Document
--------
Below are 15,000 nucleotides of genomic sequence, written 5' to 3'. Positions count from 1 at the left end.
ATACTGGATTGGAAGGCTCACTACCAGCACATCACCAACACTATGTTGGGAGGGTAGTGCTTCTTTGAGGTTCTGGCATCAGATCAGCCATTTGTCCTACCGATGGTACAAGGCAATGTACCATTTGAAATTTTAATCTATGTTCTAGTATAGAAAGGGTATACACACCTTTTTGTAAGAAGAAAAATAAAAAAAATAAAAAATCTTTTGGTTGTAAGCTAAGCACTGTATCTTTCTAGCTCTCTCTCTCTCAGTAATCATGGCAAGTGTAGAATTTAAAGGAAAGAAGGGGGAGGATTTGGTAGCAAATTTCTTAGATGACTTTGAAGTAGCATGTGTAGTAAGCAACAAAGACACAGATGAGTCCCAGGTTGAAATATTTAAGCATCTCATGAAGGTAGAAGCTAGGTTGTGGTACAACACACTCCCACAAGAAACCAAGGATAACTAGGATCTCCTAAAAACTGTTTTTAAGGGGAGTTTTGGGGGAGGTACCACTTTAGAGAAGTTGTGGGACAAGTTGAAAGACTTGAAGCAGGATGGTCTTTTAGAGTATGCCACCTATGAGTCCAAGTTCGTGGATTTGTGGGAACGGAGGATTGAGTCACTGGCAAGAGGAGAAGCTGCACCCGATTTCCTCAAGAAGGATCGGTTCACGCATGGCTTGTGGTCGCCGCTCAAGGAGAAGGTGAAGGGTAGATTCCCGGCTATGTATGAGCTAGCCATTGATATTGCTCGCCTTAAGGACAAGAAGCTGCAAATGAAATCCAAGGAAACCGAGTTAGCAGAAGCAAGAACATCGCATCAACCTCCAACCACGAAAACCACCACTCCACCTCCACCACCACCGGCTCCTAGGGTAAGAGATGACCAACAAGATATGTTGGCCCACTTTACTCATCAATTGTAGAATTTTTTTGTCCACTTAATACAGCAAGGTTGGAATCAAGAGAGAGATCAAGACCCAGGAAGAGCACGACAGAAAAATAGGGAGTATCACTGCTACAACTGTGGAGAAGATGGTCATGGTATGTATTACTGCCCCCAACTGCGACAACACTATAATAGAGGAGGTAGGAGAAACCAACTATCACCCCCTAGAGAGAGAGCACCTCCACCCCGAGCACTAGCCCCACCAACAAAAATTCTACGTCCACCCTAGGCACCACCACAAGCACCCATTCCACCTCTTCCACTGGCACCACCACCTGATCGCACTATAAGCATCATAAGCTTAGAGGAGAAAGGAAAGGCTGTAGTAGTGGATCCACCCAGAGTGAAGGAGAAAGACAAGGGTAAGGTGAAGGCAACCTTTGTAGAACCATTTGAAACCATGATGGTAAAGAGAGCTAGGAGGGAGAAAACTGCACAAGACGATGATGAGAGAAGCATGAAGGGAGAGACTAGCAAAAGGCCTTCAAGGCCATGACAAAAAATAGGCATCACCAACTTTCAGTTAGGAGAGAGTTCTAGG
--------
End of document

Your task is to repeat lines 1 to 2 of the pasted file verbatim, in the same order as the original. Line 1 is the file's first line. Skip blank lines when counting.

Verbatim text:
Below are 15,000 nucleotides of genomic sequence, written 5' to 3'. Positions count from 1 at the left end.
ATACTGGATTGGAAGGCTCACTACCAGCACATCACCAACACTATGTTGGGAGGGTAGTGCTTCTTTGAGGTTCTGGCATCAGATCAGCCATTTGTCCTACCGATGGTACAAGGCAATGTACCATTTGAAATTTTAATCTATGTTCTAGTATAGAAAGGGTATACACACCTTTTTGTAAGAAGAAAAATAAAAAAAATAAAAAATCTTTTGGTTGTAAGCTAAGCACTGTATCTTTCTAGCTCTCTCTCTCTCAGTAATCATGGCAAGTGTAGAATTTAAAGGAAAGAAGGGGGAGGATTTGGTAGCAAATTTCTTAGATGACTTTGAAGTAGCATGTGTAGTAAGCAACAAAGACACAGATGAGTCCCAGGTTGAAATATTTAAGCATCTCATGAAGGTAGAAGCTAGGTTGTGGTACAACACACTCCCACAAGAAACCAAGGATAACTAGGATCTCCTAAAAACTGTTTTTAAGGGGAGTTTTGGGGGAGGTACCACTTTAGAGAAGTTGTGGGACAAGTTGAAAGACTTGAAGCAGGATGGTCTTTTAGAGTATGCCACCTATGAGTCCAAGTTCGTGGATTTGTGGGAACGGAGGATTGAGTCACTGGCAAGAGGAGAAGCTGCACCCGATTTCCTCAAGAAGGATCGGTTCACGCATGGCTTGTGGTCGCCGCTCAAGGAGAAGGTGAAGGGTAGATTCCCGGCTATGTATGAGCTAGCCATTGATATTGCTCGCCTTAAGGACAAGAAGCTGCAAATGAAATCCAAGGAAACCGAGTTAGCAGAAGCAAGAACATCGCATCAACCTCCAACCACGAAAACCACCACTCCACCTCCACCACCACCGGCTCCTAGGGTAAGAGATGACCAACAAGATATGTTGGCCCACTTTACTCATCAATTGTAGAATTTTTTTGTCCACTTAATACAGCAAGGTTGGAATCAAGAGAGAGATCAAGACCCAGGAAGAGCACGACAGAAAAATAGGGAGTATCACTGCTACAACTGTGGAGAAGATGGTCATGGTATGTATTACTGCCCCCAACTGCGACAACACTATAATAGAGGAGGTAGGAGAAACCAACTATCACCCCCTAGAGAGAGAGCACCTCCACCCCGAGCACTAGCCCCACCAACAAAAATTCTACGTCCACCCTAGGCACCACCACAAGCACCCATTCCACCTCTTCCACTGGCACCACCACCTGATCGCACTATAAGCATCATAAGCTTAGAGGAGAAAGGAAAGGCTGTAGTAGTGGATCCACCCAGAGTGAAGGAGAAAGACAAGGGTAAGGTGAAGGCAACCTTTGTAGAACCATTTGAAACCATGATGGTAAAGAGAGCTAGGAGGGAGAAAACTGCACAAGACGATGATGAGAGAAGCATGAAGGGAGAGACTAGCAAAAGGCCTTCAAGGCCATGACAAAAAATAGGCATCACCAACTTTCAGTTAGGAGAGAGTTCTAGG